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Government sells rights to operate high-speed railway

The government announced yesterday that it has begun the sale of rights to operate ’High Speed 1’, Britain’s first high-speed railway.

The 68-mile line links London to the Channel Tunnel, as well as stations including St Pancras International, Stratford, Ashford and Ebbsfleet.

The successful bidder will become the owner of HS1 Ltd, which has a 30-year concession to run the line and stations.

HS1 Ltd receives revenues from track access charges paid by train companies using the line. According to a statement from the Department for Transport, a key objective for the future owner will be to try to attract onto the line new services, serving new destinations.

‘The money generated by this sale will make an early significant contribution to the crucial task of reducing the public sector debt,’ said transport secretary Philip Hammond. ‘The government does not have to run everything directly – we need to take prompt action where private enterprise can provide both a better deal and a superior service to the public.’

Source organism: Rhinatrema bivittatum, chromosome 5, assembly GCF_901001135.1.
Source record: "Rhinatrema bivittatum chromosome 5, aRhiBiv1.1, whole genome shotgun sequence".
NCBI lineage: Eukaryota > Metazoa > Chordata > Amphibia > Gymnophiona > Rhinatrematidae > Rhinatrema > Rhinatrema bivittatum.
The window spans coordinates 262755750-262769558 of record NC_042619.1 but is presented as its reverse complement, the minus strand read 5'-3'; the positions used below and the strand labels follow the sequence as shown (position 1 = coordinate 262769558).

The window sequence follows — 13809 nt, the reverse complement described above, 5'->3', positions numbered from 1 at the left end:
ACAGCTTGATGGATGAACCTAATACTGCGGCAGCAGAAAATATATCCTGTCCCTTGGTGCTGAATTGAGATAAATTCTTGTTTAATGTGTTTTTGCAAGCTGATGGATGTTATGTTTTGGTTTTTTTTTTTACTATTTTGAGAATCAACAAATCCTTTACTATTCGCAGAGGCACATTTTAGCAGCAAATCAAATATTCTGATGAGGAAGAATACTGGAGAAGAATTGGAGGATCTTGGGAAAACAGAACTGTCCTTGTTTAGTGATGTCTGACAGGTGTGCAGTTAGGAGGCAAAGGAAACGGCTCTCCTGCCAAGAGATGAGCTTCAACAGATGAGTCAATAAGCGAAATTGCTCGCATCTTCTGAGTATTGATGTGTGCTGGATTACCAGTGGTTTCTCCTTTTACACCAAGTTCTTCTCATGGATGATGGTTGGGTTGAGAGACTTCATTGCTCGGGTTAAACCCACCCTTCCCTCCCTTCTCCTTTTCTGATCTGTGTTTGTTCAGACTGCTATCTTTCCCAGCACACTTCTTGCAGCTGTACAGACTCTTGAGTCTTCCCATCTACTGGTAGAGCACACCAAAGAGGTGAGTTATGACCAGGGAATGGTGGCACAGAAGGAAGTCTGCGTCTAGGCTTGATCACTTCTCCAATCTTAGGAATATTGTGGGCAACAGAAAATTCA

High Speed 1 is currently used by international Eurostar services between London and European destinations as well as domestic high-speed services between London and Kent.

Following the sale, the performance of HS1 Ltd will be independently policed by the Office of Rail Regulation.

Readers' comments (3)

  • A sweepstake should be set up to guess how many times the contract will be sold on, making a profit every time, before being bought by a conglomerate with no knowledge of railways, whose aim will be to extract as much profit for as little maintenance as possible.

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  • Does this mean the end of subsidies for the train operators? We seem to be paying the shareholders of these private companies more than we paid to support British Rail despite the spiralling way-above-inflation travel and freight costs. If this doesn't work, surely it's time to re-nationalise them?

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  • Why does this debate always come down to polar opinions? Privatise Vs Nationalise?

    There must be a way of structuring the railways to foster competition and improve services simulataneously without costing the earth?

    Surely these is some synthesis for these opposing view points?

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